And soon after, the Scots by election made Robert le Brus their king; but Sir John le Comyn would in no manner consent to his being crowned, wherefore Robert le Brus slew him in the Church of the Friars Minors at (fn. 95) Dounfrys; and then, after that, at the Assumption of Our Lady [15 August], King Edward made an incursion into Scotland, and took the town of (fn. 96) Saint John, and encountered Sir Robert le Brus and his company, of whom there were slain 24217 men of Scotland, and Sir Robert Brus escaped by flight. At this battle were taken prisoners the (fn. 97) Bishop of Glasgou, the (fn. 98) Bishop of Saint Andrew's, the Abbot of Skone, and others, well armed in steel, like traitors against their oath, and were presented to King Edward; still he would not put them to death by judicial process, seeing that they were prelates, but had them all kept in their arms in safe custody, until such time as the King should have commands from the Pope what to do with them.

35 Edward I. [A.D. 1306, 7]. Sir John le Blount, Knight, Mayor. (fn. 99) Edmund Bolet and (fn. 100) Geoffrey del Conduit, Sheriffs.

At this time the Earl of (fn. 101) Atheles was hanged and beheaded in London. At this time, the two brothers of Robert Brus were taken in Scotland, and hanged. In this year, upon the 16th day of April, Sir John Waleis, brother of William Waleis, was hanged and beheaded. At this time died the Lady Joanna of Acres, Countess of Gloucester; and then died King Edward, in the parts of Scotland, on the Friday of the Feast of the Translation of Saint Thomas of Canterbury [7 July], and upon the Vigil of the Assumption of Our Lady [15 August], his body was brought to Westminster.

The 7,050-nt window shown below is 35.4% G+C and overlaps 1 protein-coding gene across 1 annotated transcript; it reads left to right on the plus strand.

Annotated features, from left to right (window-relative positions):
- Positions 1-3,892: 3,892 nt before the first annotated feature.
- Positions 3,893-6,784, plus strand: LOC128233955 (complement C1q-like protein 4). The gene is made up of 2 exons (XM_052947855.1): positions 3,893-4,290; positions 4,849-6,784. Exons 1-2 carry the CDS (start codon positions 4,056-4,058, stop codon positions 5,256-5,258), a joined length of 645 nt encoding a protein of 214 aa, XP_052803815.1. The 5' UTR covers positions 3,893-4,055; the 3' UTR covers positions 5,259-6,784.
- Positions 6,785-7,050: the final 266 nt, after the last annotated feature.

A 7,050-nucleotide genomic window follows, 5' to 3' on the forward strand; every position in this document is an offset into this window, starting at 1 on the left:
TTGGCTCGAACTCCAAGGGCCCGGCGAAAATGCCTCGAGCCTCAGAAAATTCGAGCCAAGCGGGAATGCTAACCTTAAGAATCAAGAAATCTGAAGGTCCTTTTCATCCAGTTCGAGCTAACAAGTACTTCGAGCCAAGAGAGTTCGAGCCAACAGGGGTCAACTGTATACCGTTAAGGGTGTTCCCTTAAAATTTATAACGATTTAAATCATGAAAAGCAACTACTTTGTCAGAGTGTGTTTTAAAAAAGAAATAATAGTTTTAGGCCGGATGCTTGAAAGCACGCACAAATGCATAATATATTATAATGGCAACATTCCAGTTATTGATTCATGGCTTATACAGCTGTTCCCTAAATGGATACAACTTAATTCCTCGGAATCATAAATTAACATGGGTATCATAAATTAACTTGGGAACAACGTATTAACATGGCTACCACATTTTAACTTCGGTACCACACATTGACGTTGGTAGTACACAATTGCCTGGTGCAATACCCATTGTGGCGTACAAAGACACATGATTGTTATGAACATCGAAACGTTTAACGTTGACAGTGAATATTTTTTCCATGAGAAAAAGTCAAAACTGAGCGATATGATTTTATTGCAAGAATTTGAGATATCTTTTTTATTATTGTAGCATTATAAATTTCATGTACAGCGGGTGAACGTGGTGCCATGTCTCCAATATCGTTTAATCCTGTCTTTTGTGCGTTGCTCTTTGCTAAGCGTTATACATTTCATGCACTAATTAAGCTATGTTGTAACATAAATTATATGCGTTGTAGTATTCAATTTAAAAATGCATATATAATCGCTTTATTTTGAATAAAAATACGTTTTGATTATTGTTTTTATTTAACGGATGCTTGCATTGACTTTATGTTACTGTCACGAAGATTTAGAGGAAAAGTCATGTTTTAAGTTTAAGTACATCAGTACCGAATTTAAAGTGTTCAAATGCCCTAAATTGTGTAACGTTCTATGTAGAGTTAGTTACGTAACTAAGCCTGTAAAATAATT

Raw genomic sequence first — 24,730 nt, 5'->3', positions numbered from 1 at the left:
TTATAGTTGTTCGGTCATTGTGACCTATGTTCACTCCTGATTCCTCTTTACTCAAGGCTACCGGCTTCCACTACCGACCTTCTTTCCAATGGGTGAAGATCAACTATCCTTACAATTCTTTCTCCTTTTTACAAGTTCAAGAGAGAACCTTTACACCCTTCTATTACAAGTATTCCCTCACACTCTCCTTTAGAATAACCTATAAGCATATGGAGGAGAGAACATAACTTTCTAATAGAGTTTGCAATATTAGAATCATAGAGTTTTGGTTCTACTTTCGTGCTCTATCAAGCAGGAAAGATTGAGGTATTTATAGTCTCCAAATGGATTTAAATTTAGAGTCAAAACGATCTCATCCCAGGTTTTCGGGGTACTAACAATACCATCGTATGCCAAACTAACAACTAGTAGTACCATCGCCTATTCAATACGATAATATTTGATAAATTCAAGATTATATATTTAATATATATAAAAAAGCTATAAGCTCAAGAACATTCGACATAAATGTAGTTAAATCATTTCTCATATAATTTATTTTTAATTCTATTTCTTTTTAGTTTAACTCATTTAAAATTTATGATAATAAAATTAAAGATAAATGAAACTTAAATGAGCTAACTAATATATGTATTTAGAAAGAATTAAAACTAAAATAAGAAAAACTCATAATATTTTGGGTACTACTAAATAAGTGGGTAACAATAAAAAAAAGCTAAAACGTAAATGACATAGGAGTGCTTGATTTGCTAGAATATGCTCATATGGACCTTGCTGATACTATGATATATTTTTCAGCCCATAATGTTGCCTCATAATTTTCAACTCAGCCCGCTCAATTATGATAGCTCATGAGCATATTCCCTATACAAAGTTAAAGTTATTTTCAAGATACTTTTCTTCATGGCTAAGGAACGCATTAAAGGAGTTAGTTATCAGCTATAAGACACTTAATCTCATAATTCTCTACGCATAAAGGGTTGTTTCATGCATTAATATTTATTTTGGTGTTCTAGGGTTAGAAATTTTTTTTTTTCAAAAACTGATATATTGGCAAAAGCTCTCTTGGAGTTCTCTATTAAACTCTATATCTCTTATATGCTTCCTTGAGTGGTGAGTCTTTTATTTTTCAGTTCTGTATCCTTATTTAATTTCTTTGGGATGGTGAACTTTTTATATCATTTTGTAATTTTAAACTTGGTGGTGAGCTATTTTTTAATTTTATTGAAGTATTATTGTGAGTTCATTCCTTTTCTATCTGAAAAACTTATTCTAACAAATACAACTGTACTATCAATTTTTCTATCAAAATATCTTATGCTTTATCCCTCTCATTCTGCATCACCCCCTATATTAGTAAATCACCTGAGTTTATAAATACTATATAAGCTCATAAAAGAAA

• 1. Alderman of Cordwainers' Ward, and Mayor of Bordeaux in 1275.
  • 2. Alderman of Vintry Ward.
  • 3. Alderman of Langbourn Ward.
  • 4. A member of the Guild of Pepperers, and Alderman of Cripplegate Ward.
  • 5. Sub anno 1293, this is called la Croisse de Piere, the Stone Cross; which was its proper appellation. It stood opposite the Bishop of Coventry's house, partly on the site of the present Somerset House in the Strand.
  • 6. Alderman of Bridge Ward.
  • 7. Alderman of Bassishaw Ward.
  • 8. Or 'Robert;' Alderman of Bread-street Ward.
  • 9. Either 22 January, 9 June, or 21 August.
  • 10. Or crossbowmen.
  • 11. Otherwise called 'Lengleys.'
  • 12. Archdeacon, and afterwards Bishop, of Durham.
  • 13. Or Mazeliner; Alderman of Aldersgate Ward.
  • 14. Alderman of Candlewick Ward.
  • 15. Of war.
  • 16. Stephen de Berksteed was the then Bishop.
  • 17. Edmund, second son of Henry III.
  • 18. The Savoy.
  • 19. A canonical division of the day, beginning at 9 in the morning, and extending to Sext or mid-day.
  • 20. And of inferior value.
  • 21. A corruption of 'Theophaneia,' or Epiphany, 6th January.
  • 22. Dominicans, or Black Friars.
  • 23. Who contributed to the building of the Church of the Black Friars.
  • 24. Kenilworth. This was on the occasion of the three sons of Roger de Mortimer being knighted by Edward I. A great tournament was held, and the guests were sumptuously entertained at the Round Table, for three days, at Mortimer's expense.
  • 25. Boston, in Lincolnshire.
  • 26. A toll levied for the repair of walls and fortifications.
  • 27. Alderman of Walbrook Ward.